New secrets of Vermeer’s Girl with a Pearl Earring to be revealed online next week

Mauritshuis museum's detailed technical examination uncovers new findings on the Dutch artist's brushwork, pigments and technique

Girl with a Pearl Earring (around 1665) made up of images from the research project Girl in the Spotlight Photo: Sylvain Fleur

Girl with a Pearl Earring (around 1665) made up of images from the research project Girl in the Spotlight Photo: Sylvain Fleur

The results of an extensive technical examination of Johannes Vermeer’s Girl with a Pearl Earring (around 1665) will be announced early next week, giving new insights into how the Dutch artist painted one of the most famous works in the world. On 28 April, the Mauritshuis in The Hague will unveil a web page detailing the new findings, throwing new light on Vermeer’s brushwork, the use of pigments, and how he “built up” the painting in different layers.

An international team of conservators, scientists and researchers spent two weeks in early 2018 studying the painting in a specially constructed glass studio at the Mauritshuis, enabling members of the public to follow the forensic analysis.

The research project, known as The Girl in the Spotlight, was led by the Mauritshuis's paintings conservator Abbie Vandivere who worked with specialists at several other institutions including the Rijksmuseum in Amsterdam and the Delft University of Technology. The painting was last examined in 1994 during a conservation treatment.

Vandivere outlines in a blog the purpose and processes of the initiative, saying: “Which materials did Vermeer use, and where did they come from? Which techniques did Vermeer use to create subtle optical effects? What did the painting look like originally, and how has it changed?” The research involved non-invasive imaging and scanning techniques, digital microscopy and paint sample analysis.

The blog contains a wealth of detail on the canvas, pigments, oil and other materials Vermeer used to create the work. In a section called “Watching Paint Dry”, she writes: “How did Vermeer make the paint that was used in the Girl with a Pearl Earring? Like most 17th-century Dutch artists, he used oil paint.” The binding medium used to paint the work is linseed oil, made from the seeds of the flax plant, she says

“The slow drying speed of oil paint allowed Vermeer to blend colours together in the Girl with a Pearl Earring, and to manipulate his paint after he applied it. To achieve the subtle blending from light to shadow, for example the translucent skin on the edge of her cheek, he used a soft dry brush to blend the wet paint after he applied it,” writes Vandivere.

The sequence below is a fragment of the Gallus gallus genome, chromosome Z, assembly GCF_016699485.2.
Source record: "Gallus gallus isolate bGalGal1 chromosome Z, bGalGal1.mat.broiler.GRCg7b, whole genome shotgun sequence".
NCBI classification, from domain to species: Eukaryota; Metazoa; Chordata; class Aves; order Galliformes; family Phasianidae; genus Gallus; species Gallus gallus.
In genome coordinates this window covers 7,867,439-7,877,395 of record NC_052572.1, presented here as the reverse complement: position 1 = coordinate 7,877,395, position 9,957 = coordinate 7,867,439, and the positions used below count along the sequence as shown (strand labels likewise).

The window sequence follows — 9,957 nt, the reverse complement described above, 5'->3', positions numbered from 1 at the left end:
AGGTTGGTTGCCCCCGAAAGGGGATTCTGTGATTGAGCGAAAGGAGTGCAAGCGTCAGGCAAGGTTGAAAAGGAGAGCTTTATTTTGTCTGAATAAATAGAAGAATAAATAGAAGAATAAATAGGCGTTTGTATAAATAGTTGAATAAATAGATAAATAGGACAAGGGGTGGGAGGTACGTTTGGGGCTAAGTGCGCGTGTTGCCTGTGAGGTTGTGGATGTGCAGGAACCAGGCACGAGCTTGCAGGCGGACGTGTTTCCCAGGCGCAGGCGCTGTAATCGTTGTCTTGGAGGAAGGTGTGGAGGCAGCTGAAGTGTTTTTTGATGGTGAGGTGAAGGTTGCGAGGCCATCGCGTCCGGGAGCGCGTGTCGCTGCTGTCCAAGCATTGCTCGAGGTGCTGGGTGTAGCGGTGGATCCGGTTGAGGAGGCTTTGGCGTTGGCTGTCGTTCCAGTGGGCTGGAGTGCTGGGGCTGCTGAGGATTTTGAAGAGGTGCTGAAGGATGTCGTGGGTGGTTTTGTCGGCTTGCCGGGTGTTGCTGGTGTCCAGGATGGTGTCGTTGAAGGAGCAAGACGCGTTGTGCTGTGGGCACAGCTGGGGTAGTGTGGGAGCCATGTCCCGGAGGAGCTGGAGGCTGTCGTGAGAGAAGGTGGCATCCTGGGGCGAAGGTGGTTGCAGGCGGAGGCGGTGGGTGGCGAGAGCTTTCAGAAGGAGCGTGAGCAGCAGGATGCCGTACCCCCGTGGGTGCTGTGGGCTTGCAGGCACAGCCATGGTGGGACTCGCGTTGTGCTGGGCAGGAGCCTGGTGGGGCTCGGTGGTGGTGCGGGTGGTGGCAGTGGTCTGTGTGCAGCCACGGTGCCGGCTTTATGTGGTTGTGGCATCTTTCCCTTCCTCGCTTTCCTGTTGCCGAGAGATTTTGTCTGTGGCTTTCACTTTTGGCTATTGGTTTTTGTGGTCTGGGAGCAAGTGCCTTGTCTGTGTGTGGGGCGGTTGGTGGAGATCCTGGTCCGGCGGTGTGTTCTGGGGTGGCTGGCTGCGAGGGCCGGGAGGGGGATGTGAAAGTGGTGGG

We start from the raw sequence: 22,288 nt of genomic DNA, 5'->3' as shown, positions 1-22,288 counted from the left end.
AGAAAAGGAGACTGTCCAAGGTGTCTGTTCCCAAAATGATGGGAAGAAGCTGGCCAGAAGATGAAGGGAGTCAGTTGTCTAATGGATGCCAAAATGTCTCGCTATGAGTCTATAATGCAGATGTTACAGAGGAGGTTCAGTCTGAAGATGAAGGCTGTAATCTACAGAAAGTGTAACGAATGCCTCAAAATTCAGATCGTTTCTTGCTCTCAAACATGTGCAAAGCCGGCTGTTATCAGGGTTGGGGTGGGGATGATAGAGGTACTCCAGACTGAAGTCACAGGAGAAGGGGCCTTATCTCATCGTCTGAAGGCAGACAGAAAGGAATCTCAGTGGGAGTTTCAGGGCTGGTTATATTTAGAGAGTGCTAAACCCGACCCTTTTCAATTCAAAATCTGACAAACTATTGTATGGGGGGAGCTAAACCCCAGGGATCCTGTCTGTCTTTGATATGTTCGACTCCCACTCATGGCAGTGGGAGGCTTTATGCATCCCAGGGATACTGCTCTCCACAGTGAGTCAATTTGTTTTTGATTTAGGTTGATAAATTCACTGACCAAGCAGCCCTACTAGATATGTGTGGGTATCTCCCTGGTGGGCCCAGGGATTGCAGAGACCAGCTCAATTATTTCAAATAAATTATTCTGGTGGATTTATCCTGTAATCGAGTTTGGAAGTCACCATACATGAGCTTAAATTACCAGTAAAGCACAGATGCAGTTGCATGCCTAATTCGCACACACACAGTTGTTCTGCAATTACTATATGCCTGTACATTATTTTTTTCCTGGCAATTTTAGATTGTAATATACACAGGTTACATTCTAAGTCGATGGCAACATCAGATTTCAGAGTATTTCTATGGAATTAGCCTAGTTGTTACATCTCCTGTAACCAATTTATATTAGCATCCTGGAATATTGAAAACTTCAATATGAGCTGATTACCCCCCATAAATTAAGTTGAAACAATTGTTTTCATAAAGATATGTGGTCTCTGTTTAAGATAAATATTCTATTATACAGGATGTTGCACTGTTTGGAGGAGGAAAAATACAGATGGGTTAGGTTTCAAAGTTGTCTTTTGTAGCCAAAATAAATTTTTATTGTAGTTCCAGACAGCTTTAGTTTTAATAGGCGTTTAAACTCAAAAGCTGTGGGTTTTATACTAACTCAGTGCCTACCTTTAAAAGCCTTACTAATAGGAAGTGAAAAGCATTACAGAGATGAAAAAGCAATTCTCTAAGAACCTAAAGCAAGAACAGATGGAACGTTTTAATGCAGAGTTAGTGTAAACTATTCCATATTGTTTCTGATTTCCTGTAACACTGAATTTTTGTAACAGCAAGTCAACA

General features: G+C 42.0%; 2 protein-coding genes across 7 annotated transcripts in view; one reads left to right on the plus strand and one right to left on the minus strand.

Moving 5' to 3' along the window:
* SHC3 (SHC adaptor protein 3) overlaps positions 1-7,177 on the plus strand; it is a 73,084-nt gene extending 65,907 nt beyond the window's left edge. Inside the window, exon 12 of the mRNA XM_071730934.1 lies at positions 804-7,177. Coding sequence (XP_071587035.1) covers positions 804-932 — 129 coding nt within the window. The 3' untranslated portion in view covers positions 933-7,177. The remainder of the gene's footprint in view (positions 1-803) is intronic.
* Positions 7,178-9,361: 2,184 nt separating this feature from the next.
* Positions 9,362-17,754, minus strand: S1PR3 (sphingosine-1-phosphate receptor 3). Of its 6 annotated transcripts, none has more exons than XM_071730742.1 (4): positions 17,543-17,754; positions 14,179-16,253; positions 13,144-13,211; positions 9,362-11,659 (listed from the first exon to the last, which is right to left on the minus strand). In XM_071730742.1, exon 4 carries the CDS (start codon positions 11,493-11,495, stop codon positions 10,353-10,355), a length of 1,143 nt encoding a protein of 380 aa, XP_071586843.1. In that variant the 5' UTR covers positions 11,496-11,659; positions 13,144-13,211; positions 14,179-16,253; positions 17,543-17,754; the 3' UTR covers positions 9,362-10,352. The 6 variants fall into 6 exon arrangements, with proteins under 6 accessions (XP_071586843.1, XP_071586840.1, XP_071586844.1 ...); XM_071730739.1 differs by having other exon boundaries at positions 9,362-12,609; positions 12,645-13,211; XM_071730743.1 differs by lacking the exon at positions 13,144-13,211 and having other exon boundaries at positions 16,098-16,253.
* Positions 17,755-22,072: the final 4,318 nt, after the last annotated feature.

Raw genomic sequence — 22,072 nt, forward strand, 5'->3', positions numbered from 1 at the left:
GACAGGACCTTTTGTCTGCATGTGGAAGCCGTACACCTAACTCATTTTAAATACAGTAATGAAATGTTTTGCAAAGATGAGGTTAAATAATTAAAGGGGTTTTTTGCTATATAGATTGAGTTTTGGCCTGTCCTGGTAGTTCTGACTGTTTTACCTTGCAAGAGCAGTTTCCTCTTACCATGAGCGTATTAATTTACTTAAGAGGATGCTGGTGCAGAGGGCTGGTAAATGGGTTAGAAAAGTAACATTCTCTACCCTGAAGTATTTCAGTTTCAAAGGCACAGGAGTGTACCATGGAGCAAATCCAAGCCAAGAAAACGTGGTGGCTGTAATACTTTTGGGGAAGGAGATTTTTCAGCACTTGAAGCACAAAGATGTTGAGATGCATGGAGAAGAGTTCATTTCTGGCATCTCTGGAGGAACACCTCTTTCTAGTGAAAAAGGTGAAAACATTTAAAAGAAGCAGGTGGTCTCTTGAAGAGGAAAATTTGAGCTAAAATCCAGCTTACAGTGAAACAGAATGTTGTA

In another section, she describes zooming into the surface of the painting through a microscope lens. “Our eye is drawn to the pearl, not only because it is the painting’s namesake, but because Vermeer placed it at the centre of the composition. Did you know that it might not be a pearl at all? Costume and jewellery specialists believe that it’s too big to be real. Perhaps Vermeer exaggerated it a little to make it more of a focal point of the painting… At high magnification, you can see that Vermeer painted the pearl with only a few brushstrokes of lead white.”

UPDATE: The discoveries have since been detailed online. "One of the most surprising findings was that the background is not simply an empty dark space; Vermeer painted the Girl in front of a green curtain. Imaging techniques visualised diagonal lines and colour variations that suggest folded fabric in the upper right-hand corner of the painting," says the researchers. Also, macro-X-ray fluorescence scanning and microscopic examination also revealed that Vermeer painted tiny hairs around both eyes (to the naked eye, the Girl has always appeared to have had no eyelashes).

The new research also revealed that Vermeer made changes to the composition during the painting process—"the position of the ear, the top of the headscarf and the back of the neck were shifted," according to the researchers. The research also identified and accurately mapped Vermeer’s colour palette for the first time: red (vermilion, and red lake made from cochineal), various shades of yellow and brown (earth pigments, lead-tin yellow and yellow lake), blue (ultramarine and indigo), shades of black (charcoal and bone black) and white (two kinds of lead white).